The Symphony Orchestra’s Gold Mine: Part III

I got up on the other side of the bed yesterday, and everything that could go wrong did!

The National Endowment for the Arts released recent data about what the decline of arts education means for arts participation, and the picture they paint isn’t pretty. The NEA research revealed that there was steady growth in access to music education from the 1930s to the 1970s which helped to create, nurture and sustain the audiences who would shape the cultural landscape of America. During the 1960s, the hunger for artistic growth in orchestras took more musicians out of the community and put them in concert halls to perform more concerts and earn more money, deservedly so. Our community music programs began to shift their focus to artistic growth, and we slowly forgot to implement programs that socially engaged the entire family.

We now pull out our tape measures to size up the problems that orchestras are facing at increasing rates, and many of us are completely missing the picture. We’ve measured economic and participatory impact… but what about social impact? Since the early 70s, what has happened to the children who have been denied an arts education? This is not a question to the benefit of putting butts in seats. This is not a question of how many millions are not being spent by orchestras, because we don’t have the money. This question is about what happened to a generation and a half of American youth who did not have access to arts education? What has society paid because a kid in the inner city held a gun instead of a trombone? What has society paid because a kid on the other side of the tracks held a joint instead of a bassoon reed?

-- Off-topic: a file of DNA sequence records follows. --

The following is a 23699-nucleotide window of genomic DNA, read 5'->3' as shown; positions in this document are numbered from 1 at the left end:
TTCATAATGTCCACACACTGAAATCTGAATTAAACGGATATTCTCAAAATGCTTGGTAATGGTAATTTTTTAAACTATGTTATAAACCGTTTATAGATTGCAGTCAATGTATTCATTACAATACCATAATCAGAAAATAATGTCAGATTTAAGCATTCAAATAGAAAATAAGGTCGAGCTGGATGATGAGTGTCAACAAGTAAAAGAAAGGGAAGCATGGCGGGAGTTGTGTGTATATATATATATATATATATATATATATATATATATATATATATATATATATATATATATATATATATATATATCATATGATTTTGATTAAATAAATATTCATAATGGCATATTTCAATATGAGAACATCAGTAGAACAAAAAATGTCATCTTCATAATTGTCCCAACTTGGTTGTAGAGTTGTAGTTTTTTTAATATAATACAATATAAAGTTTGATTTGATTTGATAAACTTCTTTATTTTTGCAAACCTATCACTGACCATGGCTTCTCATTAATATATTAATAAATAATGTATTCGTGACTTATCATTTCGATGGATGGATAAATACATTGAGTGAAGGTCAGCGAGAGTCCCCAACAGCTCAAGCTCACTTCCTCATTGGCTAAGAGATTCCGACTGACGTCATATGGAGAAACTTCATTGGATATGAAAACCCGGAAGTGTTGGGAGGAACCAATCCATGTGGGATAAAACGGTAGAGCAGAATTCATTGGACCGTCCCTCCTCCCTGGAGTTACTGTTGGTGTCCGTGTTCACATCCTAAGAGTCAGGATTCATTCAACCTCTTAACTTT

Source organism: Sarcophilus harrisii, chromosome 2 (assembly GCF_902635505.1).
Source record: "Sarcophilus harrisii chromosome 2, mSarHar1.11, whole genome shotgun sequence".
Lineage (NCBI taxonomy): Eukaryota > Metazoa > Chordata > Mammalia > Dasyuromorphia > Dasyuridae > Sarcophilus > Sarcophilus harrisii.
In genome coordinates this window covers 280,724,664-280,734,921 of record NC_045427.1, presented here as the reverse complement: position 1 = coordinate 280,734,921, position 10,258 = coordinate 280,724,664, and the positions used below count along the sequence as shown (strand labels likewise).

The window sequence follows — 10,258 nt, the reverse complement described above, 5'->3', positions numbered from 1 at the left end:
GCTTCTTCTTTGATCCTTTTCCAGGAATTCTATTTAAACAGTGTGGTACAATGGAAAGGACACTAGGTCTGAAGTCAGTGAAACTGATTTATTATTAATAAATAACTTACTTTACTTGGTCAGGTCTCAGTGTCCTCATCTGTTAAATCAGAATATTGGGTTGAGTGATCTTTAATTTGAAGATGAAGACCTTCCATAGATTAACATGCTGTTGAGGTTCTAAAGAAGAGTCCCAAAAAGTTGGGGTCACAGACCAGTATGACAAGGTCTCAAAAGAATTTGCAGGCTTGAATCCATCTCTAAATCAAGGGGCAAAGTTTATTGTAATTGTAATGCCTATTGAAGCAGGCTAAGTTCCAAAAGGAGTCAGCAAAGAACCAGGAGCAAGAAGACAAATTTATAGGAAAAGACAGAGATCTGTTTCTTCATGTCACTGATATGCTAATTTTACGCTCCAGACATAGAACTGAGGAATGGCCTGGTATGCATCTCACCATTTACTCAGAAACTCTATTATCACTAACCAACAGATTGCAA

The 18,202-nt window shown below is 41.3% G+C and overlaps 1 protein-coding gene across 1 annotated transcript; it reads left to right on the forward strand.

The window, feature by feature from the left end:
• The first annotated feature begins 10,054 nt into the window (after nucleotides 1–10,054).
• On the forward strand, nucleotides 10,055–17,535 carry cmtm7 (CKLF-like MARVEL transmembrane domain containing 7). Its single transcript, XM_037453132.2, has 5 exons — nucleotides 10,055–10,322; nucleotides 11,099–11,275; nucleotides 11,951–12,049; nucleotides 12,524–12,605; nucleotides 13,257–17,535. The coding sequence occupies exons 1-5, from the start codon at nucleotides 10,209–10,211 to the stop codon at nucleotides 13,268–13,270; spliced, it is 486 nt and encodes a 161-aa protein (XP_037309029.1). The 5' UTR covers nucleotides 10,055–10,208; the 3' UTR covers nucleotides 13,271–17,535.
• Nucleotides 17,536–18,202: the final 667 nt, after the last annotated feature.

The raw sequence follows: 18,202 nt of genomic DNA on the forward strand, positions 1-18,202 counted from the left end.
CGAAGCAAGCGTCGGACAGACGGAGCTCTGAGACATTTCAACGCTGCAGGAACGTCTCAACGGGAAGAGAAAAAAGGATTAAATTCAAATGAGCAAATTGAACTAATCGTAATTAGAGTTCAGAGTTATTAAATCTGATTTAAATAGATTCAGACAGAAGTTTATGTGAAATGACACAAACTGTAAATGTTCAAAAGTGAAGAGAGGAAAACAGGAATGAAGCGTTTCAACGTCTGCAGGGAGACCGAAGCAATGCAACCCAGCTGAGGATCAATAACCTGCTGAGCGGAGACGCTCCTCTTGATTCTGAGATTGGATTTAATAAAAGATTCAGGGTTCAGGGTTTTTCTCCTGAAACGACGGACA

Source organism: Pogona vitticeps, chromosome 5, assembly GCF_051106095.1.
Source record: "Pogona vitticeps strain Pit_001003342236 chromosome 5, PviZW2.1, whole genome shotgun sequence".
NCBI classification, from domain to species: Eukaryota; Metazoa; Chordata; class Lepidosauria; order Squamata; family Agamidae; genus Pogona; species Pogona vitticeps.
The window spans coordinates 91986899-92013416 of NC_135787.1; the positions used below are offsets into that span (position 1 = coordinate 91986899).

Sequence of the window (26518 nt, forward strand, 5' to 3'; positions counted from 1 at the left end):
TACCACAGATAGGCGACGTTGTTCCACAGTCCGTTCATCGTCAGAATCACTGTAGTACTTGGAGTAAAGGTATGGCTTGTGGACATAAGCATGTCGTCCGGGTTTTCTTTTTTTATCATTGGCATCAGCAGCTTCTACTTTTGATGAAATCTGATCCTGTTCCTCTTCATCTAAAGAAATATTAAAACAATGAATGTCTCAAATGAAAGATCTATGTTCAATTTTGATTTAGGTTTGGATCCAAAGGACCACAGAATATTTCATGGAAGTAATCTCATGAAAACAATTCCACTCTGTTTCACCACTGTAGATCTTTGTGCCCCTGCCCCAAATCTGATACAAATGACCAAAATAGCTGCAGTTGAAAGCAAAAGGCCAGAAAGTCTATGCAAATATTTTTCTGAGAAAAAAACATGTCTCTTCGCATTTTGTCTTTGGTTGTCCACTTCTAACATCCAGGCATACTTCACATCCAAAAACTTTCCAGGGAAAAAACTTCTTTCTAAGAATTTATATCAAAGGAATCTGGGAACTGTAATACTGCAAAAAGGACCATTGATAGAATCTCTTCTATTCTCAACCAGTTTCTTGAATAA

According to the Pew Public Safety Performance report, the prison population in America increased 700% from 1970-2005. In 2005, we had approximately 1.5 million people in prisons and it was projected to add another 192,000 inmates through 2011. Those 192,000 inmates were projected to cost society $27.5 billion: potentially a cumulative $15 billion in new operating costs and $12.5 billion in new construction costs by 2011. The projections were wrong. We went from a 1.5 million prison population in 2005 to a 2.4 million prison population by 2010. Do the math. Almost three times that amount of people are under correctional supervision, and the costs, as we all know, are self-evident. And prison costs pale in comparison to the millions spent on government subsidies and welfare.

Locally, we have discovered through the Greater Philadelphia Cultural Alliance’s Cultural Engagement Index that 1) cultural engagement is highest for Philadelphians 18-34 2) parents are active with engaging their families in arts and cultural activities with the majority of activity in education 3) engagement levels of people of color increased more and continue to be consistently higher than those for Whites 4) personal practice activities continue to increase in importance. Do you see the connections yet?